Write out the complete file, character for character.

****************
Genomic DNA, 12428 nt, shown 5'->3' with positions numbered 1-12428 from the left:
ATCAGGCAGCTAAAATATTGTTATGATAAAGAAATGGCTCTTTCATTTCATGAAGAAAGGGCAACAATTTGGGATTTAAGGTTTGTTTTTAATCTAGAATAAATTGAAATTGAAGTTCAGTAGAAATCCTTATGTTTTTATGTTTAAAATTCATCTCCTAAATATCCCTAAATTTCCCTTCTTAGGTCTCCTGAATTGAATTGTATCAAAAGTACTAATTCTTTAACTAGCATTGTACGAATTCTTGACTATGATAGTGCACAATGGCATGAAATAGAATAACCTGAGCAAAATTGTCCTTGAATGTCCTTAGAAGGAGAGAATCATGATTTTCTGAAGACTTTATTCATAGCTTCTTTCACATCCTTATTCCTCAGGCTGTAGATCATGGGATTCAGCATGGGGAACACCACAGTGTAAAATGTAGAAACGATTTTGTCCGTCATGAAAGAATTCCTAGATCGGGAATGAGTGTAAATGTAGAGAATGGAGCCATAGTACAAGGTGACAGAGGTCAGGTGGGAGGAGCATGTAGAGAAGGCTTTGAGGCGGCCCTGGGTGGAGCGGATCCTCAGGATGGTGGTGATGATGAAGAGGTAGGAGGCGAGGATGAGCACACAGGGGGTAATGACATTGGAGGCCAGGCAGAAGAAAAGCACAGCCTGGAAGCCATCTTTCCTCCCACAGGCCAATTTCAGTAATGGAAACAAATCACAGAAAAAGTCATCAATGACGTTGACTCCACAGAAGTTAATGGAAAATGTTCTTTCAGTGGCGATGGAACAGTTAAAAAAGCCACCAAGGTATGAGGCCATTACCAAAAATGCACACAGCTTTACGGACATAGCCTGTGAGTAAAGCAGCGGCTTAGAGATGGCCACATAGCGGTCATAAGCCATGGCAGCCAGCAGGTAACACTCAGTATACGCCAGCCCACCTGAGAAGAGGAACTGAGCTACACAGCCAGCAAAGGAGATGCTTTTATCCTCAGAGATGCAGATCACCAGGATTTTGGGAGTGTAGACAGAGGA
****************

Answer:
Genomic DNA, 12428 nt, shown 5'->3' with positions numbered 1-12428 from the left:
ATCAGGCAGCTAAAATATTGTTATGATAAAGAAATGGCTCTTTCATTTCATGAAGAAAGGGCAACAATTTGGGATTTAAGGTTTGTTTTTAATCTAGAATAAATTGAAATTGAAGTTCAGTAGAAATCCTTATGTTTTTATGTTTAAAATTCATCTCCTAAATATCCCTAAATTTCCCTTCTTAGGTCTCCTGAATTGAATTGTATCAAAAGTACTAATTCTTTAACTAGCATTGTACGAATTCTTGACTATGATAGTGCACAATGGCATGAAATAGAATAACCTGAGCAAAATTGTCCTTGAATGTCCTTAGAAGGAGAGAATCATGATTTTCTGAAGACTTTATTCATAGCTTCTTTCACATCCTTATTCCTCAGGCTGTAGATCATGGGATTCAGCATGGGGAACACCACAGTGTAAAATGTAGAAACGATTTTGTCCGTCATGAAAGAATTCCTAGATCGGGAATGAGTGTAAATGTAGAGAATGGAGCCATAGTACAAGGTGACAGAGGTCAGGTGGGAGGAGCATGTAGAGAAGGCTTTGAGGCGGCCCTGGGTGGAGCGGATCCTCAGGATGGTGGTGATGATGAAGAGGTAGGAGGCGAGGATGAGCACACAGGGGGTAATGACATTGGAGGCCAGGCAGAAGAAAAGCACAGCCTGGAAGCCATCTTTCCTCCCACAGGCCAATTTCAGTAATGGAAACAAATCACAGAAAAAGTCATCAATGACGTTGACTCCACAGAAGTTAATGGAAAATGTTCTTTCAGTGGCGATGGAACAGTTAAAAAAGCCACCAAGGTATGAGGCCATTACCAAAAATGCACACAGCTTTACGGACATAGCCTGTGAGTAAAGCAGCGGCTTAGAGATGGCCACATAGCGGTCATAAGCCATGGCAGCCAGCAGGTAACACTCAGTATACGCCAGCCCACCTGAGAAGAGGAACTGAGCTACACAGCCAGCAAAGGAGATGCTTTTATCCTCAGAGATGCAGATCACCAGGATTTTGGGAGTGTAGACAGAGGA